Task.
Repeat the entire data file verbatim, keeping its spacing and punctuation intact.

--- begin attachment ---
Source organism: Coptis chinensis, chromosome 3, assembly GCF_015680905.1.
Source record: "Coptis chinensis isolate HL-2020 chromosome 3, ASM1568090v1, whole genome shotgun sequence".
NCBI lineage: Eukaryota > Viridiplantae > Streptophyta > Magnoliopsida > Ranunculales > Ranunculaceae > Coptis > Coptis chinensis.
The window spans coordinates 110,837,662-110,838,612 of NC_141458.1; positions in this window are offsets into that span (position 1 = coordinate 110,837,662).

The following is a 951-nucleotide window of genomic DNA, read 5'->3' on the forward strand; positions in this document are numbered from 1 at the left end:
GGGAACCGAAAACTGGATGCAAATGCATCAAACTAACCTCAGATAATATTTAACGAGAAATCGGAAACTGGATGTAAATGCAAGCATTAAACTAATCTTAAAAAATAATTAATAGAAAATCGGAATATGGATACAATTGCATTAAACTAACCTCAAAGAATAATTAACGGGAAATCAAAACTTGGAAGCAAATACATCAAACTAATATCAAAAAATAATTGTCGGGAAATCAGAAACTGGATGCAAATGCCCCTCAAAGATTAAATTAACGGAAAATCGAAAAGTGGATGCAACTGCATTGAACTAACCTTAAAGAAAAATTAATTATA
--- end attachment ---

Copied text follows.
Source organism: Coptis chinensis, chromosome 3, assembly GCF_015680905.1.
Source record: "Coptis chinensis isolate HL-2020 chromosome 3, ASM1568090v1, whole genome shotgun sequence".
NCBI lineage: Eukaryota > Viridiplantae > Streptophyta > Magnoliopsida > Ranunculales > Ranunculaceae > Coptis > Coptis chinensis.
The window spans coordinates 110,837,662-110,838,612 of NC_141458.1; positions in this window are offsets into that span (position 1 = coordinate 110,837,662).

The following is a 951-nucleotide window of genomic DNA, read 5'->3' on the forward strand; positions in this document are numbered from 1 at the left end:
GGGAACCGAAAACTGGATGCAAATGCATCAAACTAACCTCAGATAATATTTAACGAGAAATCGGAAACTGGATGTAAATGCAAGCATTAAACTAATCTTAAAAAATAATTAATAGAAAATCGGAATATGGATACAATTGCATTAAACTAACCTCAAAGAATAATTAACGGGAAATCAAAACTTGGAAGCAAATACATCAAACTAATATCAAAAAATAATTGTCGGGAAATCAGAAACTGGATGCAAATGCCCCTCAAAGATTAAATTAACGGAAAATCGAAAAGTGGATGCAACTGCATTGAACTAACCTTAAAGAAAAATTAATTATA